Looking for a job is far more stressful when you’re unemployed, as the financial implications can provide an extra level of pressure to take a job you don’t want. You might have to settle for an opportunity that’s not ideal, but that doesn’t mean you can’t continue looking.
When searching for a software testing job while employed do not:
job search or apply during work hours
use your employer’s device(s) to search for jobs
use a work email or phone as a contact
Instead, work on your dream test strategy at home on your personal equipment.
Even if your current job is not the dream, you must remain accountable to your employer. If not, you’ll retain this attitude in your next position, and it won’t be your dream either. Be ethical and honest to your existing employer. If it helps, think of it as practicing professionalism. Additionally, your dream job may drop you from the hire list if they discern that you are using business resources to job hunt.
Search for a software testing dream job
First, create or update your LinkedIn profile page. LinkedIn is the number one way to get contacted for job openings. LinkedIn profiles must match the information in your resume but can include all work history — no need for limitation. LinkedIn provides a default template with a variety of optional sections to include. Review other software testing professionals' profiles to get ideas on what to include. Many hiring managers and recruiters use LinkedIn to gather additional information on job applicants. Create a lively, honest, and interesting profile that reflects your full depth of experience and personality.
Request recommendations from co-workers, managers, or development team members to support your listed skills and experience — and be ready to reciprocate. Be honest and professional when creating recommendations. Stick to hard and soft job skills relevant to the core purpose of software testing and software development.
Optionally, many professional testers also edit their Facebook, personal website, or other social media accounts for professional networking. These can be useful options to supplement your LinkedIn profile.
Online job sites like Indeed, Dice, Monster, or ZipRecruiter can also be useful in your search. If you’ve been part of a reduction in force or layoff, unemployment listings might also yield useful job leads.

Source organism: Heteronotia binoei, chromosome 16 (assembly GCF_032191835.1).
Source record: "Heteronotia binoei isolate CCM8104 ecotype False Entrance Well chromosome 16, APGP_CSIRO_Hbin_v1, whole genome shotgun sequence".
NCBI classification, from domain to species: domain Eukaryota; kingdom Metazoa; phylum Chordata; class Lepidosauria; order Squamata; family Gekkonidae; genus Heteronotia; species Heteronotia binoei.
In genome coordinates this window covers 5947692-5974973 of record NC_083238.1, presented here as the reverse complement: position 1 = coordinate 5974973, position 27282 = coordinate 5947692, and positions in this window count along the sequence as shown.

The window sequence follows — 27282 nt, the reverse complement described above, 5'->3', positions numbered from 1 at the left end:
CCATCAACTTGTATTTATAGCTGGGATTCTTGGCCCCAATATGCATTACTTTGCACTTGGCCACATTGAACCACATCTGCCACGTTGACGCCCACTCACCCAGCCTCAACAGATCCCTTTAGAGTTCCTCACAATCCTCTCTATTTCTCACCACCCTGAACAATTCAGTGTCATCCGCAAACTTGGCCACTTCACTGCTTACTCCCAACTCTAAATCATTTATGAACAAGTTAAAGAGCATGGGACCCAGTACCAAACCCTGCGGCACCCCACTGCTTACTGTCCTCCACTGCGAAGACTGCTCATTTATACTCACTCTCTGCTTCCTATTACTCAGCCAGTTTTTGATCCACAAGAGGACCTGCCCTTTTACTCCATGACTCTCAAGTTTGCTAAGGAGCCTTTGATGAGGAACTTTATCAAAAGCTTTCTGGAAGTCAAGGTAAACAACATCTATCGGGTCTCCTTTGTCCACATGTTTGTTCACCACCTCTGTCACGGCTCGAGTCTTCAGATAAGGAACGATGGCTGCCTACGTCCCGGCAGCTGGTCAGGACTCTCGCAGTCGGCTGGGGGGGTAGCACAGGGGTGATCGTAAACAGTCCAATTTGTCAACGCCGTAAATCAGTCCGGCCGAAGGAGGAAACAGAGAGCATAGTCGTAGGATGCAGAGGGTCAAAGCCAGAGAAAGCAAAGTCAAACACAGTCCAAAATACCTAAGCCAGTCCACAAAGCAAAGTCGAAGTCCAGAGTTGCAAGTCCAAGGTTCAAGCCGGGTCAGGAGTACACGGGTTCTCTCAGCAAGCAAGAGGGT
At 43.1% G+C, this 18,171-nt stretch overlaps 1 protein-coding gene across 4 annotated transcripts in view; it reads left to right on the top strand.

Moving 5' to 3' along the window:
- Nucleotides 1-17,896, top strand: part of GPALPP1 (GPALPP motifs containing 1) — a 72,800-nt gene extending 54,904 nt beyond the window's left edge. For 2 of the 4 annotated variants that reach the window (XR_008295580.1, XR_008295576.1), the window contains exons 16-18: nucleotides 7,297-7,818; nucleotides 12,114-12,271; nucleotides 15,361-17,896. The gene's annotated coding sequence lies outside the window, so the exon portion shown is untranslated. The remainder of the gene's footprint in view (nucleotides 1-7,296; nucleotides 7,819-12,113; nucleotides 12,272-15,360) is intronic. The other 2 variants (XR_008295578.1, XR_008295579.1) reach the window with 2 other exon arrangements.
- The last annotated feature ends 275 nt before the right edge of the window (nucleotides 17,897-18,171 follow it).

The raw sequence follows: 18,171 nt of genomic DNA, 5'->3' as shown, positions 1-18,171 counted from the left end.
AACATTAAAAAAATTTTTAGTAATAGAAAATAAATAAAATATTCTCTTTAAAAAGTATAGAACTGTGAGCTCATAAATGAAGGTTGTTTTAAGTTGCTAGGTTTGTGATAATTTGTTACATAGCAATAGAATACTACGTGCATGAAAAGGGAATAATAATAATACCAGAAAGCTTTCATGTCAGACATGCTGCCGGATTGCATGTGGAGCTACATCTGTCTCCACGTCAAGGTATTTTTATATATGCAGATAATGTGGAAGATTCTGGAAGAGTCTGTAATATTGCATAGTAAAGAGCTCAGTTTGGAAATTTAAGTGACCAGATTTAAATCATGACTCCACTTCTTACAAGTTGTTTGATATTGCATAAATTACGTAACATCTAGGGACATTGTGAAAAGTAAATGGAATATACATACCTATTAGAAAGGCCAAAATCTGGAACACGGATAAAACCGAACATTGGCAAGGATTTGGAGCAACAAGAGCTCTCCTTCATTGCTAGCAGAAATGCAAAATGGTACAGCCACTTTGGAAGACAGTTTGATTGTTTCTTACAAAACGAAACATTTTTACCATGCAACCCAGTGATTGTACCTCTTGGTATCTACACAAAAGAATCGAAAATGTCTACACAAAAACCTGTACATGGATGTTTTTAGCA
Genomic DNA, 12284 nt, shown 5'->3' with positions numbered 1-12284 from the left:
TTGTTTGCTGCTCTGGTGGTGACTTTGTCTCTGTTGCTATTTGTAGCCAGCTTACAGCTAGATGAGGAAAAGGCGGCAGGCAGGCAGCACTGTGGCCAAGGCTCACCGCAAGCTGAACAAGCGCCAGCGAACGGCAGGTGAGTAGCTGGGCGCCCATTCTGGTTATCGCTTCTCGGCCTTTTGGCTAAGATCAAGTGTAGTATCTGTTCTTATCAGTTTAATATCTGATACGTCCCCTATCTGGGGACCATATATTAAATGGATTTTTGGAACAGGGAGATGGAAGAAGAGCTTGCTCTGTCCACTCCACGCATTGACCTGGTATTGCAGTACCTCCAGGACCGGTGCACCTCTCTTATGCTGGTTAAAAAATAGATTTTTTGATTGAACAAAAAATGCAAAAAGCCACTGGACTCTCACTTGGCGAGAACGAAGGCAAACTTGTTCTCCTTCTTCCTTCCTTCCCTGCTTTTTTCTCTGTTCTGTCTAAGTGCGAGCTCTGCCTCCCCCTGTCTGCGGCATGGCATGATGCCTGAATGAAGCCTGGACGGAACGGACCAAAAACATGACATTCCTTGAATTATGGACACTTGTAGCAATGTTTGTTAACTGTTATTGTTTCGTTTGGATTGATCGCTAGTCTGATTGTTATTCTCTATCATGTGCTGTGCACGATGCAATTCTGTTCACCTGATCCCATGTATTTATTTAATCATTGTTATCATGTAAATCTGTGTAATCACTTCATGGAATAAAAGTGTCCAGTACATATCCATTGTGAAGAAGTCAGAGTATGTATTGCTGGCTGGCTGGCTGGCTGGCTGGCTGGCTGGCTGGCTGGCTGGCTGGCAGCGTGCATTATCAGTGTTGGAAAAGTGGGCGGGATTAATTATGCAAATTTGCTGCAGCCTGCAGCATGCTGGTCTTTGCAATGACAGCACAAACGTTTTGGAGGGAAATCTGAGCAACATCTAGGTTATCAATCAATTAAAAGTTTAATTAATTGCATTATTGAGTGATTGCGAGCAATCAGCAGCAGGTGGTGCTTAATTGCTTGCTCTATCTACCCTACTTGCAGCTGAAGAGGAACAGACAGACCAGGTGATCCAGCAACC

Prepare to build relationships with fellow testers as well as job recruiters. Your cover letter will come in handy as a framework for responding to recruiters, who can be valuable advocates in your search; just make sure to customize it to each job you pursue. Respond promptly with precise information when requested.
Interview like a pro
If job hunting wasn’t hard enough on one’s self-esteem, interviews typically add stress and tedium to the mix. Today’s interviews often occur over a video communication tool or phone call. Regardless of the medium, the first order of business is to prepare.
Review the job posting, your resume and cover letter prior to the interview, as well as your LinkedIn profile. Make notes on how you handled specific work situations. This preparation work helps jog your memory and bring you up to speed on all your skills and experiences.
Always research the company with which you’re interviewing. Even a simple Google search online can return a multitude of information beyond the company’s official website. Read through relevant websites and reviews. Make a goal for yourself: Come up with at least four questions to ask about the company’s products or services.
When it’s interview time, remove any distractions from the equation. Turn devices off, and find a quiet place for the full duration of the interview. If the interview is in-person, the same rules apply. And be on time, or, ideally, a few minutes early for the meeting.
During the interview, stay focused. One way to do this is to watch for non-verbal cues, and listen closely to both questions and answers. Get a feel for the vibe of the interview — one can often tell a lot about a company by the energy of the interviewers. For example, does the interview feel stuffy or forced? Or is it more personable and lighthearted? There’s nothing wrong with either approach, unless it’s not what you’re looking for.
Remember that attitude and body language matter, as does your tone of voice also matters. Be positive or level, and exude a confident and professional attitude. The more open you are, the more interviewers can effectively communicate with you and determine if you’re a good fit.
Your dream software testing job is out there, but it’s up to you to find it. Good luck!